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    3. Miguel your English is excellent! Many people like to read the comments, but I have no problem if you want to write to me in Spanish and I can translate for those who want to know what you say, which is always valuable.

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    4. thank you Lindsay you are so sweet

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  8. I finally finished my post on immigration: http://amorysabor.com/2012/07/with-liberty-and-justice-for-all/

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  9. aaaagh - I hate borders and nations, we should all be allowed to live and work wherever we want providing we abide by the laws of the place we have chosen and pay the appropriate taxes there. For the next 5 to 6 months Mikey and I will be separated becasue if immigration bullshit.

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    1. I know and I was thinking of you when I wrote this. People think illegal immigrant and think poor people going to rich countries when it often is just jobs worth immigration officers stopping people being together. Hope the time passes quickly for you.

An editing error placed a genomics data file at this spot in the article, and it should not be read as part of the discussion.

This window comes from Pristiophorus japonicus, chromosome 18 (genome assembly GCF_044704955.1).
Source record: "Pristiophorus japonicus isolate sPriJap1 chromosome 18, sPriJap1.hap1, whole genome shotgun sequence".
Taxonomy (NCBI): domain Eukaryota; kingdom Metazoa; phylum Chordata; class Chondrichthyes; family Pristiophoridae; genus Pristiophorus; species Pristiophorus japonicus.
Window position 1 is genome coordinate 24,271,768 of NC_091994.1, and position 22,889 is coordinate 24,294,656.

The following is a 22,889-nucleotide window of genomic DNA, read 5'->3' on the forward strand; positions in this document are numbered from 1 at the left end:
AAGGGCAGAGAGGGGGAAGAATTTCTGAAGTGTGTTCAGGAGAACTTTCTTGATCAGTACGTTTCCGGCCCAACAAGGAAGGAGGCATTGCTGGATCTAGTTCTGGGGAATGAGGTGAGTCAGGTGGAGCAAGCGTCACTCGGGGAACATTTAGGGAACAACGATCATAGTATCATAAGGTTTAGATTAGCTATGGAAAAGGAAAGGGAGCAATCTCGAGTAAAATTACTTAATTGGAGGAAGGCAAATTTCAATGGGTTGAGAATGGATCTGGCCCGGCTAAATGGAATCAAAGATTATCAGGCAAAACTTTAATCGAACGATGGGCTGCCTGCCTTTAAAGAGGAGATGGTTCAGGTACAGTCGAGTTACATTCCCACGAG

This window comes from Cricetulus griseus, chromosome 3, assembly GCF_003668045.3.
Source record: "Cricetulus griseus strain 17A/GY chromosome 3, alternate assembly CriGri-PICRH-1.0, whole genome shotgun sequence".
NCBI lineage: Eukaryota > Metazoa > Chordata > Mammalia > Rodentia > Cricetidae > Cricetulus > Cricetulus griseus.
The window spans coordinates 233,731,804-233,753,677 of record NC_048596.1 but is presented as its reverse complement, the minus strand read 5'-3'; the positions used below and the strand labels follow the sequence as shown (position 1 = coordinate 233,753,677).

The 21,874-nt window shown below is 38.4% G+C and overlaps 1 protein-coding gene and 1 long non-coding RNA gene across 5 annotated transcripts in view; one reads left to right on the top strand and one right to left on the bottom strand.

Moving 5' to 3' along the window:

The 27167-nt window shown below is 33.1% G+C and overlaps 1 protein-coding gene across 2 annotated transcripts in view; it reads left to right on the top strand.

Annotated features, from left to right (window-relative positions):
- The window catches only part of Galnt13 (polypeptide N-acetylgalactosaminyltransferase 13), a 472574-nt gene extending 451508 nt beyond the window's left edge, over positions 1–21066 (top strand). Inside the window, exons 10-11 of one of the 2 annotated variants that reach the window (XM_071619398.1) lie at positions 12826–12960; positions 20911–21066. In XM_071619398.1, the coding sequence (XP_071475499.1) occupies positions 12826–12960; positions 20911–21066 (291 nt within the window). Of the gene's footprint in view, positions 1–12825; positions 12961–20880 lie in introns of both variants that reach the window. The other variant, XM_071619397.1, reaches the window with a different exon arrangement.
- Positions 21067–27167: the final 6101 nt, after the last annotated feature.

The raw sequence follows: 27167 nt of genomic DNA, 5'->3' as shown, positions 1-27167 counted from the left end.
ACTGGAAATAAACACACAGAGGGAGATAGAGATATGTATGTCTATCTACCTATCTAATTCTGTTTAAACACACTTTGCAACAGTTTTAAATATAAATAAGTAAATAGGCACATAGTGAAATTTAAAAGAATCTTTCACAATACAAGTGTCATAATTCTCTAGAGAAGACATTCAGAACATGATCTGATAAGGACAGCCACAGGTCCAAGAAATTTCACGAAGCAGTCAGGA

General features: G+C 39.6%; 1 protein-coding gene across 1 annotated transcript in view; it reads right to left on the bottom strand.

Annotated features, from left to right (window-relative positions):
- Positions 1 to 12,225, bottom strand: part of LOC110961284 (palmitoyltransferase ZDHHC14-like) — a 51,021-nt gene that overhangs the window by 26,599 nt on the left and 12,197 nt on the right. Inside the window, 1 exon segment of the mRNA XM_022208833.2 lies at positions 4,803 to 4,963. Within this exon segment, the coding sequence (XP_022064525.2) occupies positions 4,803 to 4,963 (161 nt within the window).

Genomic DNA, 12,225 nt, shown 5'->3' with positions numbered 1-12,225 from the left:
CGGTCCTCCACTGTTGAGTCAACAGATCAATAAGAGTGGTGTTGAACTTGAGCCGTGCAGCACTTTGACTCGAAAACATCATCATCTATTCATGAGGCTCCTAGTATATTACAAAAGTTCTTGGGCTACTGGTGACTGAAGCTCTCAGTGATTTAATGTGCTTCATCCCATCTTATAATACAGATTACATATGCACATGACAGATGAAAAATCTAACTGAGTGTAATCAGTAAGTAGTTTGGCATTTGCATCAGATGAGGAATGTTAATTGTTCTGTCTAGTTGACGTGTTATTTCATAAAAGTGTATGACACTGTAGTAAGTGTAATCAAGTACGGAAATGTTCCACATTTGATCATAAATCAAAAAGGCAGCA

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  10. Well I'm glad I'm the only one that feels this way, but of course 99% of people in this world cannot think outside the box when it comes to this and can't even fathom such a world where everyone could just live wherever they felt like like the human beings we are...We should all just be citizens of the world. Of course we would all still root for and identify ourselves with our immediate environment. Unfortunately we human beings are too selfish and we don't want others to have the same opportunities we have had...so this will remain as a nice idea.